Heroes 3.5: In the Wake of Gods Portal > Behind the HoMM Series: An Interview With Greg Fulton (09, 1999)
Behind the HoMM Series: An Interview With Greg Fulton (09, 1999)
The Heroes of Might and Magic games are among the best turn-based strategy offerings to date — and among the best games of all time for that matter. Each sequel has improved on previous titles in a number of ways while providing the same engrossing, thrilling gameplay that has earned the series legions of fans and critical acclaim. On the eve of the upcoming expansion for Heroes 3, called Armageddon’s Blade, we interviewed lead designer Greg Fulton to get his thoughts about the expansion, the series and turn-based gaming in general.
AVault: What are some of the highlights of Armageddon’s Blade? Is it still slated for release in September?
Fulton: The new campaigns are a lot of fun and offer some new twists and turns. The Sharpshooters from the Armageddon’s Blade campaign and the Enchanters from Dragon Slayer are awesome. The new dragons are all extremely nasty. I expect that the Random Map Generator is going to be a big hit for our hardcore fans. There is more gameplay in the expansion than there was in the original. Plus, you can replay all of the Restoration of Erathia single scenarios with the Conflux town and heroes. Yes, we’re still driving toward a September release.
AVault: Originally, Armageddon’s Blade was going to include a very different set of creatures as part of The Forge. Can you talk about the original intent of The Forge and why you decided not to include it?
Fulton: We did announce the inclusion of the Forge at E3 in May. When we started the full-time design phase of the project, we began discussing all of the aspects, including the stories we wanted to tell and the specific plot points. Might and Magic VII ends with the creation of the Forge. Jon Van Caneghem and I chose to continue that story.
The Forge introduced sci-fi elements into the Heroes universe for the first time, but sci-fi has been a part of the Might and Magic series since the original in 1986. Some of our fans were unaware of the history of sci-fi in the Might and Magic series and were very vocal in their opposition to this new inclusion. There’s a 13-year history of listening to the fans at New World Computing, so we decided to move in another direction. I still feel the concept of sci-fi would work in the game. We just need to make sure we don’t shock our fans with it.
AVault: Have you considered using the Heroes universe in a different setting, such as a futuristic game that used units like the ones you had in the Forge?
Fulton: We’ve considered all kinds of concepts for the Heroes series and for entirely new games. But it wouldn’t be worthwhile to simply add futuristic graphics and release a game called “Heroes in Space” or something like that. Unless we have the basis for an entirely new game, it would be unlikely for us to do something like that.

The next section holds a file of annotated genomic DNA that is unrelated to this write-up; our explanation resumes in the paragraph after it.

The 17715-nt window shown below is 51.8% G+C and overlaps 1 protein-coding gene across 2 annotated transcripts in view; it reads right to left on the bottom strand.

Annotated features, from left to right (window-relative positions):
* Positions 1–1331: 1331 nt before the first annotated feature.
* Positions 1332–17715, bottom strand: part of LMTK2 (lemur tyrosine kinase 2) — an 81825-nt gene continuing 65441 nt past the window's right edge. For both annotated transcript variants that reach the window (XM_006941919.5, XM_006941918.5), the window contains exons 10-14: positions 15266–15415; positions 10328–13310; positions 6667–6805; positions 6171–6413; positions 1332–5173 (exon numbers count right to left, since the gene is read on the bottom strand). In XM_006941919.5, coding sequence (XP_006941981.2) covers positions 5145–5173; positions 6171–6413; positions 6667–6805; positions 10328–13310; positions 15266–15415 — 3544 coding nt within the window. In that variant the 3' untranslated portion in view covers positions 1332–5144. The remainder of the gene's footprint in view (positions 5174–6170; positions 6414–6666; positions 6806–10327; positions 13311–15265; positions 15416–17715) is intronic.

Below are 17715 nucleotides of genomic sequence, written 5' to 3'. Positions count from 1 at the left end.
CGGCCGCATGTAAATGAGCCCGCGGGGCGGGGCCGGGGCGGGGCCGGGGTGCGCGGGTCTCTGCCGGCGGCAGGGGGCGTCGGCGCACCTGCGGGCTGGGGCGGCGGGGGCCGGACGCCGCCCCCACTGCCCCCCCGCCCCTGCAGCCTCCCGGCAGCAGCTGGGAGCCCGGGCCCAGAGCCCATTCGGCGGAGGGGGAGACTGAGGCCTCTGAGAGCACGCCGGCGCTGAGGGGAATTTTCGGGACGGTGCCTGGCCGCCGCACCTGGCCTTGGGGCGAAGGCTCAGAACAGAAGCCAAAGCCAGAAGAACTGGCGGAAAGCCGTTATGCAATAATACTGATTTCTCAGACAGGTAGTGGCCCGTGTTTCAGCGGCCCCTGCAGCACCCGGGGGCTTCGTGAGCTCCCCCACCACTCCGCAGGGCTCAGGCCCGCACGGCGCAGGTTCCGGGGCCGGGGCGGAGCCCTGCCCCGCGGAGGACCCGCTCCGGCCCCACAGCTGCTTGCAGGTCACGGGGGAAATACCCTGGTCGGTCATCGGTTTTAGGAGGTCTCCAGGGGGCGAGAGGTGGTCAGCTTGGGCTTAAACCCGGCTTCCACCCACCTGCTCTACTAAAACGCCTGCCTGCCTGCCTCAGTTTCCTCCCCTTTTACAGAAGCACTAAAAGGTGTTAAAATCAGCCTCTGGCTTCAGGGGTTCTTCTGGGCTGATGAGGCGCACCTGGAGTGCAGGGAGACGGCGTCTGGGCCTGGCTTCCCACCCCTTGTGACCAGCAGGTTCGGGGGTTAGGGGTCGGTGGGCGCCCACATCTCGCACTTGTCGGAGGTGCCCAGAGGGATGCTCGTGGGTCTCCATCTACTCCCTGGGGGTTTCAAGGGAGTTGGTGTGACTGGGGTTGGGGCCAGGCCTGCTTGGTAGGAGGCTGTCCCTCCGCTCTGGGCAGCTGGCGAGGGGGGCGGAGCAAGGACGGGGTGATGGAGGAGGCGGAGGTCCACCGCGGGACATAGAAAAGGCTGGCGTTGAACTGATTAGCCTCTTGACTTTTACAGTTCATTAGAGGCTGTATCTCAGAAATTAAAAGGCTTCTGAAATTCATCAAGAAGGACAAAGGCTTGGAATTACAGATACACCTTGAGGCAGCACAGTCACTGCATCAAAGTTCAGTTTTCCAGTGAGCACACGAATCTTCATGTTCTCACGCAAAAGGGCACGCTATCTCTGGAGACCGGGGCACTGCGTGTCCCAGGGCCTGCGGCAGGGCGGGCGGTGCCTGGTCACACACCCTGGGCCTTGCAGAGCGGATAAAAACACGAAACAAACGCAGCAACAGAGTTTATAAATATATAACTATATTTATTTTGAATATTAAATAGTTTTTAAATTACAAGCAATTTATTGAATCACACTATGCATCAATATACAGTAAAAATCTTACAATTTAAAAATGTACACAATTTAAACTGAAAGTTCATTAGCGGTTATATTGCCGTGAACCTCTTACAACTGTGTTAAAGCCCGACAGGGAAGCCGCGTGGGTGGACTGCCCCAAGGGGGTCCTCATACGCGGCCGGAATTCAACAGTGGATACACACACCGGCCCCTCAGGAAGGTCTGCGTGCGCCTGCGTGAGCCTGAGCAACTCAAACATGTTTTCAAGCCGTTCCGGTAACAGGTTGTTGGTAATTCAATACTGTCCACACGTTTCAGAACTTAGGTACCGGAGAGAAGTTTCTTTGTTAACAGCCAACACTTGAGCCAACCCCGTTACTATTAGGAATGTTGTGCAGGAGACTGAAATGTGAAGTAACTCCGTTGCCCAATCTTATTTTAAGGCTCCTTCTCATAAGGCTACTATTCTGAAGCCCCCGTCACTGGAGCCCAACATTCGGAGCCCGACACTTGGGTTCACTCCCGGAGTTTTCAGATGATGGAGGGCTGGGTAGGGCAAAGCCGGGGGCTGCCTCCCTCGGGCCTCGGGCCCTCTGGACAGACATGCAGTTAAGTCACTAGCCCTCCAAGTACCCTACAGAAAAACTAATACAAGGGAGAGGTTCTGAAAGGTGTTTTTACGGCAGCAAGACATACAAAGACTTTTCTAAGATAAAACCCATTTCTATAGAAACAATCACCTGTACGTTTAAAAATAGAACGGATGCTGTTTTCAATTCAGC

AVault: Given the current combat system, is there any way to implement a play-by-email mode that would work? Is this something you are considering for the future? Is it something you get a lot of requests for?
Fulton: That’s an interesting idea. Quite a bit of discussion revolves around ways to speed up multi-player games rather than slowing them down to e-mail. There have not been many requests for this.
AVault: What are the comments you hear most often from Heroes fans in the way of requests or suggestions?
Fulton: We receive huge numbers of requests and suggestions from our fans. These illustrate how many different ways there are to play the game and how much depth and diversity the game has. Many players want to increase the role-playing aspects of the game. Some have balancing suggestions that emphasize the strategy of the game. Many want longer campaigns so that they can play with the same hero or group of heroes for longer durations. There are tons of suggestions for town types, heroes, creatures, spells artifacts and so on. And, of course, we spend time looking at the suggestions and viewpoints on all of our fan sites, newsgroups and list servers.
AVault: How do you come up with new ideas for the series?
Fulton: We do a lot of brainstorming during the design and development of the game. The whole team will sit down and throw out ideas and see which ones are fun and possible. From that huge list, Jon Van Caneghem and I will narrow it down to the ideas we really like and feel are achievable. We’re now divided into several project teams at New World, but a lot of people on other projects try to make time to play the current Heroes game in development. People are always stopping by to make suggestions. (More Heroes 3 beta screenshots)
Written by: Pete Hines
Published: September 3, 1999